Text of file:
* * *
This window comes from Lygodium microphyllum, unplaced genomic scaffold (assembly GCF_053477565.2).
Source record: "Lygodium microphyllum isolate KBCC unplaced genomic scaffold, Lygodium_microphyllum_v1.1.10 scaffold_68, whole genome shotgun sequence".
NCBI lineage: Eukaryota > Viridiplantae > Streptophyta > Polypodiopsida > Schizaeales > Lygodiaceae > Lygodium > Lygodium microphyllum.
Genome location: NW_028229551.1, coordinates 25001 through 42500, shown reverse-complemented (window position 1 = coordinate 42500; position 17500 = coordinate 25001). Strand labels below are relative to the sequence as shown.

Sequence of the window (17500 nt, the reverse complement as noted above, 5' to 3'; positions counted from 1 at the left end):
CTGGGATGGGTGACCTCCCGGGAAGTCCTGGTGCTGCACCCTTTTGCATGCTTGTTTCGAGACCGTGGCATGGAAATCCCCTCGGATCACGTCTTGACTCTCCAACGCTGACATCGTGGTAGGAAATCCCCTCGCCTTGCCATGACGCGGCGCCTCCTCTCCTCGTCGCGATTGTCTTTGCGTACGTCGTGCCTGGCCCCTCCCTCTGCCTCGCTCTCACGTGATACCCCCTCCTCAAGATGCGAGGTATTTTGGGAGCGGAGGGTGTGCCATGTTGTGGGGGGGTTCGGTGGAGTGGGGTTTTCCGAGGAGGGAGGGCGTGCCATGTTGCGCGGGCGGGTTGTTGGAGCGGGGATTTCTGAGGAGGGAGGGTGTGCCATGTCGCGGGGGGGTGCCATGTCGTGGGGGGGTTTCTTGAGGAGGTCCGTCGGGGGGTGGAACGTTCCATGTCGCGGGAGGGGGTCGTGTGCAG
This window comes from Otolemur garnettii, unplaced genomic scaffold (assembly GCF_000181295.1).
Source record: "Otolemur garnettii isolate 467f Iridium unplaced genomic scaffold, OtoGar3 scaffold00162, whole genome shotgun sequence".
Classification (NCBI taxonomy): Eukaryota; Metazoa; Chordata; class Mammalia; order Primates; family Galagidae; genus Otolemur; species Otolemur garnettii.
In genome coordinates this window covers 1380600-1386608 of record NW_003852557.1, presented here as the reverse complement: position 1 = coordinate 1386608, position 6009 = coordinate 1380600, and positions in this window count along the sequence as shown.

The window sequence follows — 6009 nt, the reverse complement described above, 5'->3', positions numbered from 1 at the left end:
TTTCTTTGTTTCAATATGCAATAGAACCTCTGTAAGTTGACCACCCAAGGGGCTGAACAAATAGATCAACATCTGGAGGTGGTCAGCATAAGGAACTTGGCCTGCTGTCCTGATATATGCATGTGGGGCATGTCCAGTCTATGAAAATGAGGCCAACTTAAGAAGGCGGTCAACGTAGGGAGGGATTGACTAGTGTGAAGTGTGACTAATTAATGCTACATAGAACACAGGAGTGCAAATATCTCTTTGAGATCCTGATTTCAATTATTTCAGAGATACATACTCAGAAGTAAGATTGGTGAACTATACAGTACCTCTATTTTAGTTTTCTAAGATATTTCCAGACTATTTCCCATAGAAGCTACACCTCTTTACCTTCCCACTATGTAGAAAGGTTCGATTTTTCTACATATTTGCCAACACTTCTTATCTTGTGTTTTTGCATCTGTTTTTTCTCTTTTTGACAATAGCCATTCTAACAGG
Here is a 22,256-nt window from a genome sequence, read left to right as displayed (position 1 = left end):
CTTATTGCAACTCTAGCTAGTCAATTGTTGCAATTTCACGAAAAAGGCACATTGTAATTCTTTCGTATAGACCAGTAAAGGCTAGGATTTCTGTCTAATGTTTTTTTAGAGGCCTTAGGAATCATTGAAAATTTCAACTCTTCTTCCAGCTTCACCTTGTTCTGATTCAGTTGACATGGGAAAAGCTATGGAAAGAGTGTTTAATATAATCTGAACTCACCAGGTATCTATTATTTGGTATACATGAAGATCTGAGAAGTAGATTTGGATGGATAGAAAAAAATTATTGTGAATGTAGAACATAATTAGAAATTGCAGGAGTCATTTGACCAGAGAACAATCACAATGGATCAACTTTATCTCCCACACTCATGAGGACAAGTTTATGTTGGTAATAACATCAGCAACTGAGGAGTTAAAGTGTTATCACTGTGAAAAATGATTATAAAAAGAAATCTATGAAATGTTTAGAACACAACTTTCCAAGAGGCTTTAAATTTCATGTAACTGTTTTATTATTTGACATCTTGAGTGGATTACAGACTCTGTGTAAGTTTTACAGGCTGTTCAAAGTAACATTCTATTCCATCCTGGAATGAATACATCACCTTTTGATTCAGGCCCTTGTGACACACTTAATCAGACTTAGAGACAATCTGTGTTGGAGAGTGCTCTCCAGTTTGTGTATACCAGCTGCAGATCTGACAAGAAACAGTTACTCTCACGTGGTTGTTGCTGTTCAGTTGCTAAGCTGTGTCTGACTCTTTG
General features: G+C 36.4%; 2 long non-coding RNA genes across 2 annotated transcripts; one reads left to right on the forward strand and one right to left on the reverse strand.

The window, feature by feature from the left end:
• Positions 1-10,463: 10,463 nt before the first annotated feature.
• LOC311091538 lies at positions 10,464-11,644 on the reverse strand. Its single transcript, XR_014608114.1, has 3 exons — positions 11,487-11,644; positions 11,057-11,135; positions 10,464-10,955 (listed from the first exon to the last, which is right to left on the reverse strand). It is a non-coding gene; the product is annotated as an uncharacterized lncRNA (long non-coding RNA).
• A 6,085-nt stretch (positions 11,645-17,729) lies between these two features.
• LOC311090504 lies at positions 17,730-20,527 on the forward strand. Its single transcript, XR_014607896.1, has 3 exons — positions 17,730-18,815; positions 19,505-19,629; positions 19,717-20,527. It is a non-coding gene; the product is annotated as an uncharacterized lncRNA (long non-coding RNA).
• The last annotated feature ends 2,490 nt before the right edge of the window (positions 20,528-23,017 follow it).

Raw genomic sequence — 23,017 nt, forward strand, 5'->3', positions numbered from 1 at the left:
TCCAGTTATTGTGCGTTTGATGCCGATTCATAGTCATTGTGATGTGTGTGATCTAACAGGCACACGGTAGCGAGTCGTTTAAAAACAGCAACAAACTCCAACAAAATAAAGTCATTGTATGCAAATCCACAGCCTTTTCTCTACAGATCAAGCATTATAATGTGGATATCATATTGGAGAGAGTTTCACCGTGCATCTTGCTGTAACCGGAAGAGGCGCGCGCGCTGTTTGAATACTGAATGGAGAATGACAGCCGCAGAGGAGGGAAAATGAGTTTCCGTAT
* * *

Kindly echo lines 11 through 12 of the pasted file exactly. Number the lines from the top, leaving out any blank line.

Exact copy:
The window sequence follows — 6009 nt, the reverse complement described above, 5'->3', positions numbered from 1 at the left end:
TTTCTTTGTTTCAATATGCAATAGAACCTCTGTAAGTTGACCACCCAAGGGGCTGAACAAATAGATCAACATCTGGAGGTGGTCAGCATAAGGAACTTGGCCTGCTGTCCTGATATATGCATGTGGGGCATGTCCAGTCTATGAAAATGAGGCCAACTTAAGAAGGCGGTCAACGTAGGGAGGGATTGACTAGTGTGAAGTGTGACTAATTAATGCTACATAGAACACAGGAGTGCAAATATCTCTTTGAGATCCTGATTTCAATTATTTCAGAGATACATACTCAGAAGTAAGATTGGTGAACTATACAGTACCTCTATTTTAGTTTTCTAAGATATTTCCAGACTATTTCCCATAGAAGCTACACCTCTTTACCTTCCCACTATGTAGAAAGGTTCGATTTTTCTACATATTTGCCAACACTTCTTATCTTGTGTTTTTGCATCTGTTTTTTCTCTTTTTGACAATAGCCATTCTAACAGG